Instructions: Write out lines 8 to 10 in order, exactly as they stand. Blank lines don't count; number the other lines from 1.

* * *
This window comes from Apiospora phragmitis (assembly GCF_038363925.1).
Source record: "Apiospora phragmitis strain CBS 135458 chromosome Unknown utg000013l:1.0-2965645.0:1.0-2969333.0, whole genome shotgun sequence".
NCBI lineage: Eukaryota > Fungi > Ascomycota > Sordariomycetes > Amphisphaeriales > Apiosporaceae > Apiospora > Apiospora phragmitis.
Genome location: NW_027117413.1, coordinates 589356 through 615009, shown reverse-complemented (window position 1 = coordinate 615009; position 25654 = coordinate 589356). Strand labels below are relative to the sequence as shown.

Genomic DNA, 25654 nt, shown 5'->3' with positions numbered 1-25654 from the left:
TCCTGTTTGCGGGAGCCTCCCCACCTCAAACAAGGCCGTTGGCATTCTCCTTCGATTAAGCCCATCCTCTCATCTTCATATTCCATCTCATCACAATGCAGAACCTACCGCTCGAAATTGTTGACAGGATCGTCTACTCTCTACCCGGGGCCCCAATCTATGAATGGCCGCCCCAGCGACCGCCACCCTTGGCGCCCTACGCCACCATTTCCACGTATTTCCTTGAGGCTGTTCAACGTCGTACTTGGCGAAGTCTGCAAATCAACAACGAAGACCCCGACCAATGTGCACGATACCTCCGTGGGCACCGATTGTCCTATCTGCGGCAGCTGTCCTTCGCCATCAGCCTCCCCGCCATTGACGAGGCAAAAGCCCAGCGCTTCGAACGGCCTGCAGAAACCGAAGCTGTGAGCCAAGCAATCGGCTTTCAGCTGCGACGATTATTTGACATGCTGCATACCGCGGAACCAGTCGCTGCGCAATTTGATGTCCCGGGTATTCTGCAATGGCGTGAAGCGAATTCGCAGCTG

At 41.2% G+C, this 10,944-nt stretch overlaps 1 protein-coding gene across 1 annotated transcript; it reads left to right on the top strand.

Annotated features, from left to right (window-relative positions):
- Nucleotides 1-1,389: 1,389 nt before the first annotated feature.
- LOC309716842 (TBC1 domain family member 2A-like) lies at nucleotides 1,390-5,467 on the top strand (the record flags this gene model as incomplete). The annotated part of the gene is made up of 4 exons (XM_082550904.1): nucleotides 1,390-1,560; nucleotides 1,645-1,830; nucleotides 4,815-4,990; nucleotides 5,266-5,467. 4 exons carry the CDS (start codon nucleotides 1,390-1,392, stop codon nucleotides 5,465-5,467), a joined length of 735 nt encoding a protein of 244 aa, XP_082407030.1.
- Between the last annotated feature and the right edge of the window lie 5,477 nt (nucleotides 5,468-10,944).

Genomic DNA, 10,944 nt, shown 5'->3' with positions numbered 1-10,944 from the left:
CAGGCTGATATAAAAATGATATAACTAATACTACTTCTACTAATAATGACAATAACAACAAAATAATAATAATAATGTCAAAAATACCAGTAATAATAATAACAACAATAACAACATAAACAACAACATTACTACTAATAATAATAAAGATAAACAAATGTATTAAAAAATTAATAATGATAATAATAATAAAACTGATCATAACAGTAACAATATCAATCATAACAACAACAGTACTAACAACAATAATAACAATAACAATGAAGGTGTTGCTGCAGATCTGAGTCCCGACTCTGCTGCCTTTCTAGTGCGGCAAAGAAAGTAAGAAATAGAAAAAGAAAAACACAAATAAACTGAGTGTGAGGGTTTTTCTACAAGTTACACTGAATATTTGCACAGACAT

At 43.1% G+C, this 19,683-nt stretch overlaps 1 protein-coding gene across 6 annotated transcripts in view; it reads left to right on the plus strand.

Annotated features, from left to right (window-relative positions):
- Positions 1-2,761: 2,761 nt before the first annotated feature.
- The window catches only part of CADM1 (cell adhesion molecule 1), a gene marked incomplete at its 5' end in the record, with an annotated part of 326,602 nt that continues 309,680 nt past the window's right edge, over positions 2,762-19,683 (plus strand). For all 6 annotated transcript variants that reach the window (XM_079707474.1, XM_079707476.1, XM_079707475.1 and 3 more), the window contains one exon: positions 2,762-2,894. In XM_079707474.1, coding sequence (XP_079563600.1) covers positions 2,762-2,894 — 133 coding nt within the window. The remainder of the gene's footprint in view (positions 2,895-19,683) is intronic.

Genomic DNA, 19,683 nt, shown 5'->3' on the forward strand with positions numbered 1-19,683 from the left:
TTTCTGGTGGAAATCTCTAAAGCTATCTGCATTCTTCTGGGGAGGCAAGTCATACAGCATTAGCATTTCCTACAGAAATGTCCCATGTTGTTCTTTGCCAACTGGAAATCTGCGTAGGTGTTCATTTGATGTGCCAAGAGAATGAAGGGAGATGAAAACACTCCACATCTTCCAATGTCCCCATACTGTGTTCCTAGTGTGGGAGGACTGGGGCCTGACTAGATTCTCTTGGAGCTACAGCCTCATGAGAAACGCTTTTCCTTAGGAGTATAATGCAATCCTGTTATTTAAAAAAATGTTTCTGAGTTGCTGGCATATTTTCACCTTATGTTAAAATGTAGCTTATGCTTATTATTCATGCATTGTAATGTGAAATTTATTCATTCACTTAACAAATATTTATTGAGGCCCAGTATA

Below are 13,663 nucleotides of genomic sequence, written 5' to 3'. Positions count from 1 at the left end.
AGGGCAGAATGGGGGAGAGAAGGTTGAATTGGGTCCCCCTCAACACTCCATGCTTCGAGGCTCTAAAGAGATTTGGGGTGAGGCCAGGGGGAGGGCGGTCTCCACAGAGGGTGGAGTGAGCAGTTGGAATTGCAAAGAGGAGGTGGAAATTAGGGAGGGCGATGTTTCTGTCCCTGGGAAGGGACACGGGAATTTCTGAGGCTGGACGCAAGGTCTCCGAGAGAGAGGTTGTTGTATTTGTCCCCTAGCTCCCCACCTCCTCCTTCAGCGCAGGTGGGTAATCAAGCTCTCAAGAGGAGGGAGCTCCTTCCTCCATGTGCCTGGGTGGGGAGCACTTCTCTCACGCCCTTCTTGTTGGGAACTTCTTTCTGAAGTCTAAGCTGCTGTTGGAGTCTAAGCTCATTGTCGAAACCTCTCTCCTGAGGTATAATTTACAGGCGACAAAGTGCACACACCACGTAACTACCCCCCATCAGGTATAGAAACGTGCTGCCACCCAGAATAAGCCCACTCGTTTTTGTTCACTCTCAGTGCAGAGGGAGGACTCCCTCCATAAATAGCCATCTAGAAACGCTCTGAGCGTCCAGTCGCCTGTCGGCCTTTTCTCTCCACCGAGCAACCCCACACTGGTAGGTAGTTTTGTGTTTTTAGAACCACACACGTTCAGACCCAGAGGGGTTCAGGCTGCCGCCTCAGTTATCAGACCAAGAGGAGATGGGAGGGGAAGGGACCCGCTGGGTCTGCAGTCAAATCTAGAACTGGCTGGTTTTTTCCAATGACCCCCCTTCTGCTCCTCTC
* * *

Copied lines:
Annotated features, from left to right (window-relative positions):
- Nucleotides 1-1,389: 1,389 nt before the first annotated feature.
- LOC309716842 (TBC1 domain family member 2A-like) lies at nucleotides 1,390-5,467 on the top strand (the record flags this gene model as incomplete). The annotated part of the gene is made up of 4 exons (XM_082550904.1): nucleotides 1,390-1,560; nucleotides 1,645-1,830; nucleotides 4,815-4,990; nucleotides 5,266-5,467. 4 exons carry the CDS (start codon nucleotides 1,390-1,392, stop codon nucleotides 5,465-5,467), a joined length of 735 nt encoding a protein of 244 aa, XP_082407030.1.